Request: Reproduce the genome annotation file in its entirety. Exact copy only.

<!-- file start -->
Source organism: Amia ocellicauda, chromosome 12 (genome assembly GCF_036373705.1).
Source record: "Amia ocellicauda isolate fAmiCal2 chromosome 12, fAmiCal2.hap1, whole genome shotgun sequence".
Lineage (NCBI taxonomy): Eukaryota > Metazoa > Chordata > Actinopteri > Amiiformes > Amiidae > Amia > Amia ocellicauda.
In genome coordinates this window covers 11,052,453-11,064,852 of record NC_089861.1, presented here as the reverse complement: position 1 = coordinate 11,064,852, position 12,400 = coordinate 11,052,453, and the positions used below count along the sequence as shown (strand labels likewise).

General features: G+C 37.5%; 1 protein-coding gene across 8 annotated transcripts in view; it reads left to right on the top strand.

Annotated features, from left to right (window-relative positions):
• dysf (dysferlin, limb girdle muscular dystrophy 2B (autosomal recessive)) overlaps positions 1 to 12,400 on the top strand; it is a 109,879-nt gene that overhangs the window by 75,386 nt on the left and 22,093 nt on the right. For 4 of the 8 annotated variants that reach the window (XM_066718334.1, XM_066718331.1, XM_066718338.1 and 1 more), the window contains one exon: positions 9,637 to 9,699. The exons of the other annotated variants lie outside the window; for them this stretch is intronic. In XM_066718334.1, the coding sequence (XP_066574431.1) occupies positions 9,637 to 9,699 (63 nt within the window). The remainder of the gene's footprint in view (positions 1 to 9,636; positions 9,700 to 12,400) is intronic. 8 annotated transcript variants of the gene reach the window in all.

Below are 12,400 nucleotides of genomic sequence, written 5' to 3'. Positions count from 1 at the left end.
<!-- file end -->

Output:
Source organism: Amia ocellicauda, chromosome 12 (genome assembly GCF_036373705.1).
Source record: "Amia ocellicauda isolate fAmiCal2 chromosome 12, fAmiCal2.hap1, whole genome shotgun sequence".
Lineage (NCBI taxonomy): Eukaryota > Metazoa > Chordata > Actinopteri > Amiiformes > Amiidae > Amia > Amia ocellicauda.
In genome coordinates this window covers 11,052,453-11,064,852 of record NC_089861.1, presented here as the reverse complement: position 1 = coordinate 11,064,852, position 12,400 = coordinate 11,052,453, and the positions used below count along the sequence as shown (strand labels likewise).

General features: G+C 37.5%; 1 protein-coding gene across 8 annotated transcripts in view; it reads left to right on the top strand.

Annotated features, from left to right (window-relative positions):
• dysf (dysferlin, limb girdle muscular dystrophy 2B (autosomal recessive)) overlaps positions 1 to 12,400 on the top strand; it is a 109,879-nt gene that overhangs the window by 75,386 nt on the left and 22,093 nt on the right. For 4 of the 8 annotated variants that reach the window (XM_066718334.1, XM_066718331.1, XM_066718338.1 and 1 more), the window contains one exon: positions 9,637 to 9,699. The exons of the other annotated variants lie outside the window; for them this stretch is intronic. In XM_066718334.1, the coding sequence (XP_066574431.1) occupies positions 9,637 to 9,699 (63 nt within the window). The remainder of the gene's footprint in view (positions 1 to 9,636; positions 9,700 to 12,400) is intronic. 8 annotated transcript variants of the gene reach the window in all.

Below are 12,400 nucleotides of genomic sequence, written 5' to 3'. Positions count from 1 at the left end.